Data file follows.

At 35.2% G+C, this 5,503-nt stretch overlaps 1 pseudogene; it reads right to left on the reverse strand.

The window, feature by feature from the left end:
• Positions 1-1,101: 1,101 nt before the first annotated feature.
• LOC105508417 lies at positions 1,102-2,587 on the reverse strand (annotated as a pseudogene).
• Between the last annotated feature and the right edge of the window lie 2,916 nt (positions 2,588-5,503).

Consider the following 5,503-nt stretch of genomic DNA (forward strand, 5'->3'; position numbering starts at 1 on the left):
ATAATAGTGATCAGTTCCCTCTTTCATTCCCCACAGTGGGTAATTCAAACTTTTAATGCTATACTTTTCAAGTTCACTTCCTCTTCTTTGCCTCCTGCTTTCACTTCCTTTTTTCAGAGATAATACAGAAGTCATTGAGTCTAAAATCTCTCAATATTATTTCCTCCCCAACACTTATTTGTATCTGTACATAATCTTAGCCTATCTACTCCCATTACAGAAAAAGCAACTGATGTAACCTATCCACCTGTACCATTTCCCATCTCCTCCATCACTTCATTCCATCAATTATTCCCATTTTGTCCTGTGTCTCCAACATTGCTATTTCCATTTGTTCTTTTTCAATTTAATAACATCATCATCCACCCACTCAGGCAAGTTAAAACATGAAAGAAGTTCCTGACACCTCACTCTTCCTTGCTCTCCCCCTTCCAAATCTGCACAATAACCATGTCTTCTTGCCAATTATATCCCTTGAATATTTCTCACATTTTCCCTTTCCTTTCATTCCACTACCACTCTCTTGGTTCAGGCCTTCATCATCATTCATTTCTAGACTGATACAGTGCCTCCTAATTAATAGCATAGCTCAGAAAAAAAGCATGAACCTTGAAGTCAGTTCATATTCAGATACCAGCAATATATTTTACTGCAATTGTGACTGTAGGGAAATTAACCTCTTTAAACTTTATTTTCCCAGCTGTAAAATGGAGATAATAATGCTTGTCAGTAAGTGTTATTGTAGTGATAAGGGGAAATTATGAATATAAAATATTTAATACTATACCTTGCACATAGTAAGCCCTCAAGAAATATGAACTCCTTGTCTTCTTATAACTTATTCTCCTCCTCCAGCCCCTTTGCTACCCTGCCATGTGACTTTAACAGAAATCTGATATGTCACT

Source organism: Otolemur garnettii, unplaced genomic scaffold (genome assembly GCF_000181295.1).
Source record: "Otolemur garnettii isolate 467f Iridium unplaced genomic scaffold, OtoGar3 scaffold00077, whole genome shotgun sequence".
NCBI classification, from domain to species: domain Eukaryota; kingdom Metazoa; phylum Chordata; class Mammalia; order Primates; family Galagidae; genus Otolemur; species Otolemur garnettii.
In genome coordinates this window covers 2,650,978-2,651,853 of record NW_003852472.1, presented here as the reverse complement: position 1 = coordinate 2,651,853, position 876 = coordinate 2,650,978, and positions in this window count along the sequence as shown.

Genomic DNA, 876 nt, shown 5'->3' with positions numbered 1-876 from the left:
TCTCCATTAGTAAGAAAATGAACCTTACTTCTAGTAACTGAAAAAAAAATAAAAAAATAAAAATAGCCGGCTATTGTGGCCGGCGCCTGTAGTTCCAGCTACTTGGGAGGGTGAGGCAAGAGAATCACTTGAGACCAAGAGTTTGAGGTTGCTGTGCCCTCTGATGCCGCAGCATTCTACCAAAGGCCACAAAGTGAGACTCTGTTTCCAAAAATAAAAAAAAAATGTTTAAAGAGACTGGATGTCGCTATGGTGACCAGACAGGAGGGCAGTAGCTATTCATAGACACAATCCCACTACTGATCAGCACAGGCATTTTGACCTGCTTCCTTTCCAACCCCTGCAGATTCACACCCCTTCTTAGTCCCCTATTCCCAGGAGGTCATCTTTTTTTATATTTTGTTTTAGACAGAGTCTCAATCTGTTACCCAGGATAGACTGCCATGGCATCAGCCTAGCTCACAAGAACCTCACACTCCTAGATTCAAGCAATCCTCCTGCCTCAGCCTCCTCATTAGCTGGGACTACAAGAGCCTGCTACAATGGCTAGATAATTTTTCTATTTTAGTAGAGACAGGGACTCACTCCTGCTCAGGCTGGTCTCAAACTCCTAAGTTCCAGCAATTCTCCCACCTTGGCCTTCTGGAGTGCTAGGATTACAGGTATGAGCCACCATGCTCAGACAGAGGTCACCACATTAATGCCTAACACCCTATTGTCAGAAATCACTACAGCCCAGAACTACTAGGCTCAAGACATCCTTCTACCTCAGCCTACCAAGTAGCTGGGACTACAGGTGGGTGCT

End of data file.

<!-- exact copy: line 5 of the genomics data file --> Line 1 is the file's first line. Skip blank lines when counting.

• Between the last annotated feature and the right edge of the window lie 2,916 nt (positions 2,588-5,503).